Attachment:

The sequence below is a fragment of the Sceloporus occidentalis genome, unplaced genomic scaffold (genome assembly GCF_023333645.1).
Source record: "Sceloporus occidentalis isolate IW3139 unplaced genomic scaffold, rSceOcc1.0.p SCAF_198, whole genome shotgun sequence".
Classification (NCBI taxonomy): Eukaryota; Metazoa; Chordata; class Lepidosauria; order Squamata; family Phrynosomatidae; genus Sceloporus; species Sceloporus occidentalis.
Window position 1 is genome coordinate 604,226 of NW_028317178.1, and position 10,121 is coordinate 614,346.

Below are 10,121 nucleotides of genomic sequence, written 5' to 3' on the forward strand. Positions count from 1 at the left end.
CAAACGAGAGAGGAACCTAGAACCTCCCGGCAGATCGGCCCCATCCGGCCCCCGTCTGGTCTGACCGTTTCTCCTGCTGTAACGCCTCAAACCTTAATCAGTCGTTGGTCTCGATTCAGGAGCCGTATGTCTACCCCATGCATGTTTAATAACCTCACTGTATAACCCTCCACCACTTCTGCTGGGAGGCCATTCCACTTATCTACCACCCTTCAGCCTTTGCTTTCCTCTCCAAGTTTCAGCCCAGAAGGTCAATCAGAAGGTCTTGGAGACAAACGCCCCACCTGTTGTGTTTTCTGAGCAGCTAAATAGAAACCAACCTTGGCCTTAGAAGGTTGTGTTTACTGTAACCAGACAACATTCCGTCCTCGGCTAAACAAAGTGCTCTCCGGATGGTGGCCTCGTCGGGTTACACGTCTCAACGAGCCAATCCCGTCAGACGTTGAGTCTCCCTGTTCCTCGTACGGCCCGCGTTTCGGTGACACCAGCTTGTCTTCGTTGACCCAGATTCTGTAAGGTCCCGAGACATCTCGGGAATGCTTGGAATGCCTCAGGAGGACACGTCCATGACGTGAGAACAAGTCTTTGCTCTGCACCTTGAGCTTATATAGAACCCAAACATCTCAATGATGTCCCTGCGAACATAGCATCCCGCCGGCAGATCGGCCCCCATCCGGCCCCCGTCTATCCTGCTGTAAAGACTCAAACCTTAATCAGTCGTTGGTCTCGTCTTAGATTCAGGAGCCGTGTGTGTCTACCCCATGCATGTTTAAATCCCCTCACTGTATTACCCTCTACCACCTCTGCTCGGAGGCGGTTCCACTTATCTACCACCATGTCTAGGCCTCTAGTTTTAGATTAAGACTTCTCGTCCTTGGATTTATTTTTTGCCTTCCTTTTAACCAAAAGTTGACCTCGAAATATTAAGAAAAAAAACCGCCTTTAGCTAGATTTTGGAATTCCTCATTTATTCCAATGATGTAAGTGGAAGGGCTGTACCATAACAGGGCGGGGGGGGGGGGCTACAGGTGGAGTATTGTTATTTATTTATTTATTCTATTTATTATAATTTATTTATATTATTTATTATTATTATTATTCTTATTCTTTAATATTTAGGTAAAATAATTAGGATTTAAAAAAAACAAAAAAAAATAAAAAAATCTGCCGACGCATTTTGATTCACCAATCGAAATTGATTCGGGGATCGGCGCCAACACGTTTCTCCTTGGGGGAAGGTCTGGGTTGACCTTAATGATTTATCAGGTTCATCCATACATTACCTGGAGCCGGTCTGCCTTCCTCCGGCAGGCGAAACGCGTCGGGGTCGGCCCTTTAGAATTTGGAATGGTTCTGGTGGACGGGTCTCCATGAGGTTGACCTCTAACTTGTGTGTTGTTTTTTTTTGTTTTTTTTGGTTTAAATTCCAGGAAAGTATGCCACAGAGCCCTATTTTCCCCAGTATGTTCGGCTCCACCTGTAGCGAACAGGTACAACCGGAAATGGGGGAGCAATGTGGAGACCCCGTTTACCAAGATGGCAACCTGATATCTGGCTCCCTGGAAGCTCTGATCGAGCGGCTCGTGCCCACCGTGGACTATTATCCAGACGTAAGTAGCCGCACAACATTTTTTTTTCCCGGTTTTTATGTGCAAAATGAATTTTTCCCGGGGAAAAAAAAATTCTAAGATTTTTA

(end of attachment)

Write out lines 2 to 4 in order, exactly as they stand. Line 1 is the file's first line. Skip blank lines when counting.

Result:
Source record: "Sceloporus occidentalis isolate IW3139 unplaced genomic scaffold, rSceOcc1.0.p SCAF_198, whole genome shotgun sequence".
Classification (NCBI taxonomy): Eukaryota; Metazoa; Chordata; class Lepidosauria; order Squamata; family Phrynosomatidae; genus Sceloporus; species Sceloporus occidentalis.
Window position 1 is genome coordinate 604,226 of NW_028317178.1, and position 10,121 is coordinate 614,346.